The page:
Then cook them in boiling salted water until tender, they take about 25 minutes, depending on their size and age. Once cooked, drain them and dress them with a vinaigrette, add to a potato salad, or cover them with cheese sauce and make a gratin. A good way for a novice to try them.

In Piedmont cardoons are served raw with bagna calda, a dip made with lots of garlic, anchovies, olive oil and butter. The cardoons in North America are larger and more bitter so most people prefer them cooked. It’s not the bitterness that stops me, I love bitter melon, it’s the texture of the larger stems that are often hollow in the centre. The small, velvety, centre stems, if you take the time to peel them completely, are crunchy, juicy and pleasantly bitter. Perfect to dip in bagna calda.

Cardoons deserve to be more popular. If you see them in your market give them a try, they may look like celery on steroids, but they’re a much more interesting and complex vegetable.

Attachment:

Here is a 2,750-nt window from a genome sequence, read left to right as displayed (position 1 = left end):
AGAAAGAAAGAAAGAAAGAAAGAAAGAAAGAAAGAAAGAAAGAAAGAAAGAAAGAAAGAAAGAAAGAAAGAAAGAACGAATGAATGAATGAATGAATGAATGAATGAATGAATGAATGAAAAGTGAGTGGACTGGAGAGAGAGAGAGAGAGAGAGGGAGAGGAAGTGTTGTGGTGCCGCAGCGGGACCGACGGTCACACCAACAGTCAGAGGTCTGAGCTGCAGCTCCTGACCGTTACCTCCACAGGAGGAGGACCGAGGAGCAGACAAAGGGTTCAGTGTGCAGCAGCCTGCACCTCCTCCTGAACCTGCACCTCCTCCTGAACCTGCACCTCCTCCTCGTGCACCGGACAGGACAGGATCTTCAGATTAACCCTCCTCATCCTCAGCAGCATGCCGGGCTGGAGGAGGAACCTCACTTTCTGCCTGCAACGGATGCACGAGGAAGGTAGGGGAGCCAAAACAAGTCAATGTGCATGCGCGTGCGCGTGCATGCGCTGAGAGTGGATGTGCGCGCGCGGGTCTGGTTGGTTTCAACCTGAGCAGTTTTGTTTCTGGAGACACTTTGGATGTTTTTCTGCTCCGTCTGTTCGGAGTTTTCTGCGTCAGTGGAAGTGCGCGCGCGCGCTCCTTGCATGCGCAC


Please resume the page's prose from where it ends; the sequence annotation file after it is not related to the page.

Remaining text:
Tripe Truck

By | Offal, Paris, tripe | 2 Comments
I was excited when I learnt that the Tripe Truck would be in my Paris neighbourhood in November. It was scheduled to be at Montparnasse twice in the same week: Monday and Wednesday. Monday arrived and I jumped on the 58 bus and headed to the station. I walked around and around the square in front of the station – no tripe truck.
Major disappointment. However, perhaps I’d made a mistake. Why would they come twice to my part of town? After all they didn’t know I lived there.  On Wednesday I set off again and again no tripe truck. I was not only disappointed, I was annoyed. I fired off a couple of angry Tweets implying that the French were hopeless at organizing anything. On Thursday I left for Zurich, more about that soon, and forgot all about the Tripe Truck. The following Wednesday by chance I  happened to be at Montparnasse and low and behold there was the shiny blue Tripe Truck.  I’d made a mistake with the dates. If I’d bothered to check my calendar where I had marked the passage of the Tripe Truck before I left for Paris I’d have realised my mistake the week before. So I now officially withdraw all my negative comments about the French, but just those concerning the Tripe Truck.